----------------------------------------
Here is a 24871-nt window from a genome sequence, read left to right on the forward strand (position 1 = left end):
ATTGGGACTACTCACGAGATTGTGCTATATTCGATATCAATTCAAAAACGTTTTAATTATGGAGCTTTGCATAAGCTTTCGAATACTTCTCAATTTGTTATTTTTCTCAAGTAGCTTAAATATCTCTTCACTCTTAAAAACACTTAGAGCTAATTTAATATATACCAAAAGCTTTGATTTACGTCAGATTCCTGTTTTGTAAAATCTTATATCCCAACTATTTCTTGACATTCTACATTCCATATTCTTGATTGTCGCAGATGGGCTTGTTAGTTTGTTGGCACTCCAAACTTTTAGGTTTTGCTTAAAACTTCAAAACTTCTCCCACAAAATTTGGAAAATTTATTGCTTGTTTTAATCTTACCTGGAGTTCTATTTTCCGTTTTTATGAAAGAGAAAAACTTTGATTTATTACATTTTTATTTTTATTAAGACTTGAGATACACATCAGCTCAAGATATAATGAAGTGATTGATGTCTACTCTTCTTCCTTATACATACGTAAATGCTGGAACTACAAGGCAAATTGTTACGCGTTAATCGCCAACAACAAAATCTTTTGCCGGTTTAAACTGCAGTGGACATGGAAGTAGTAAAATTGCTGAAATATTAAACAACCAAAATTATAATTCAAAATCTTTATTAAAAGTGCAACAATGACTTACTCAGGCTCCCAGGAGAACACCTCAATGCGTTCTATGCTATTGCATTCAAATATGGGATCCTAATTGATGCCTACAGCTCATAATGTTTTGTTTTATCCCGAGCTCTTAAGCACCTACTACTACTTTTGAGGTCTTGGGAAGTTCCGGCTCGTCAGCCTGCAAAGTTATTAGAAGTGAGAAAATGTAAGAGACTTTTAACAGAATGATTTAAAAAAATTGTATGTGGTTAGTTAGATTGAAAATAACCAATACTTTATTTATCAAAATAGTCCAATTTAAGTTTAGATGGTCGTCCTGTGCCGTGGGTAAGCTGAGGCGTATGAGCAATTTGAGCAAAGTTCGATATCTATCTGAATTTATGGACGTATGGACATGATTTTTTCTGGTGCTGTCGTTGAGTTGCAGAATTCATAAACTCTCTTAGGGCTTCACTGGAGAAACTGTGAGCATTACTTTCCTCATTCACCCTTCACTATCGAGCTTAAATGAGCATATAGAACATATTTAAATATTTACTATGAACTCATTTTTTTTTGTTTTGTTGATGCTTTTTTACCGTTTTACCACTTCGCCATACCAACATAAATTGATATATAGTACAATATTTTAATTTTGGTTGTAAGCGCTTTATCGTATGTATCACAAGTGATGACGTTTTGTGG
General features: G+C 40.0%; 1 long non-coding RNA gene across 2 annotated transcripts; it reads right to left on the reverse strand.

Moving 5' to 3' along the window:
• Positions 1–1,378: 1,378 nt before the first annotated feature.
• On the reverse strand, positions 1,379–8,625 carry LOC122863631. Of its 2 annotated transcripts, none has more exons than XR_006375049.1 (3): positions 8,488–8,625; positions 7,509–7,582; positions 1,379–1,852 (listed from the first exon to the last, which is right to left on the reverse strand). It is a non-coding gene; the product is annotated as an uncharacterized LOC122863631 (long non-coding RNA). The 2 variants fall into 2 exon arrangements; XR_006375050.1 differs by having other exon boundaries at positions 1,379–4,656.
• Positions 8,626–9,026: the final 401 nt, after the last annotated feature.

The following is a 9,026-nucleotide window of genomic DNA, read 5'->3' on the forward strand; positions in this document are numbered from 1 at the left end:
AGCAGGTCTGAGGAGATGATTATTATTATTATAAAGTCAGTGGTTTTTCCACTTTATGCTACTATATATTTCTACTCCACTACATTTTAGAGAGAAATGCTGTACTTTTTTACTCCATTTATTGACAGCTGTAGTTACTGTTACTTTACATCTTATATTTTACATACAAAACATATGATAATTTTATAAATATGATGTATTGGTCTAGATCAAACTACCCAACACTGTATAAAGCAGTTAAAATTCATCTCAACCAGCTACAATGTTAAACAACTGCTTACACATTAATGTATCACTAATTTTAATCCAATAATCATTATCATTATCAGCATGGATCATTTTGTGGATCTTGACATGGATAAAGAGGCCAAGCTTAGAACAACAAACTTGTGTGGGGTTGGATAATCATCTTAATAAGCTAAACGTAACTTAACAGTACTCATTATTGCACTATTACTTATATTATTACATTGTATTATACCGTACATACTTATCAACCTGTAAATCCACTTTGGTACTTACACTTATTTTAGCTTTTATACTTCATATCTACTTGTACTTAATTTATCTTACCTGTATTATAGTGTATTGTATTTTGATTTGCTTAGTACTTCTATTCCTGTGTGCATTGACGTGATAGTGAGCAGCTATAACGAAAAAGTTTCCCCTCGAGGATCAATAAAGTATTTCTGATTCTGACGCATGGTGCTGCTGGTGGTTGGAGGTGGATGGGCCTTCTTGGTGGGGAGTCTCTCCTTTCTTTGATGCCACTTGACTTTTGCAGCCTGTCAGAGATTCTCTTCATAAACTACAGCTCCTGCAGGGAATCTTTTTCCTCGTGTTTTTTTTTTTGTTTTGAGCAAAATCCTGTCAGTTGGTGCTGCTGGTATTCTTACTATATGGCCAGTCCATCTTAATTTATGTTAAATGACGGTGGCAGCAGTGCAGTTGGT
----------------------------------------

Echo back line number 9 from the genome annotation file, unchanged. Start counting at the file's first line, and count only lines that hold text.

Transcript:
AGCAGGTCTGAGGAGATGATTATTATTATTATAAAGTCAGTGGTTTTTCCACTTTATGCTACTATATATTTCTACTCCACTACATTTTAGAGAGAAATGCTGTACTTTTTTACTCCATTTATTGACAGCTGTAGTTACTGTTACTTTACATCTTATATTTTACATACAAAACATATGATAATTTTATAAATATGATGTATTGGTCTAGATCAAACTACCCAACACTGTATAAAGCAGTTAAAATTCATCTCAACCAGCTACAATGTTAAACAACTGCTTACACATTAATGTATCACTAATTTTAATCCAATAATCATTATCATTATCAGCATGGATCATTTTGTGGATCTTGACATGGATAAAGAGGCCAAGCTTAGAACAACAAACTTGTGTGGGGTTGGATAATCATCTTAATAAGCTAAACGTAACTTAACAGTACTCATTATTGCACTATTACTTATATTATTACATTGTATTATACCGTACATACTTATCAACCTGTAAATCCACTTTGGTACTTACACTTATTTTAGCTTTTATACTTCATATCTACTTGTACTTAATTTATCTTACCTGTATTATAGTGTATTGTATTTTGATTTGCTTAGTACTTCTATTCCTGTGTGCATTGACGTGATAGTGAGCAGCTATAACGAAAAAGTTTCCCCTCGAGGATCAATAAAGTATTTCTGATTCTGACGCATGGTGCTGCTGGTGGTTGGAGGTGGATGGGCCTTCTTGGTGGGGAGTCTCTCCTTTCTTTGATGCCACTTGACTTTTGCAGCCTGTCAGAGATTCTCTTCATAAACTACAGCTCCTGCAGGGAATCTTTTTCCTCGTGTTTTTTTTTTTGTTTTGAGCAAAATCCTGTCAGTTGGTGCTGCTGGTATTCTTACTATATGGCCAGTCCATCTTAATTTATGTTAAATGACGGTGGCAGCAGTGCAGTTGGT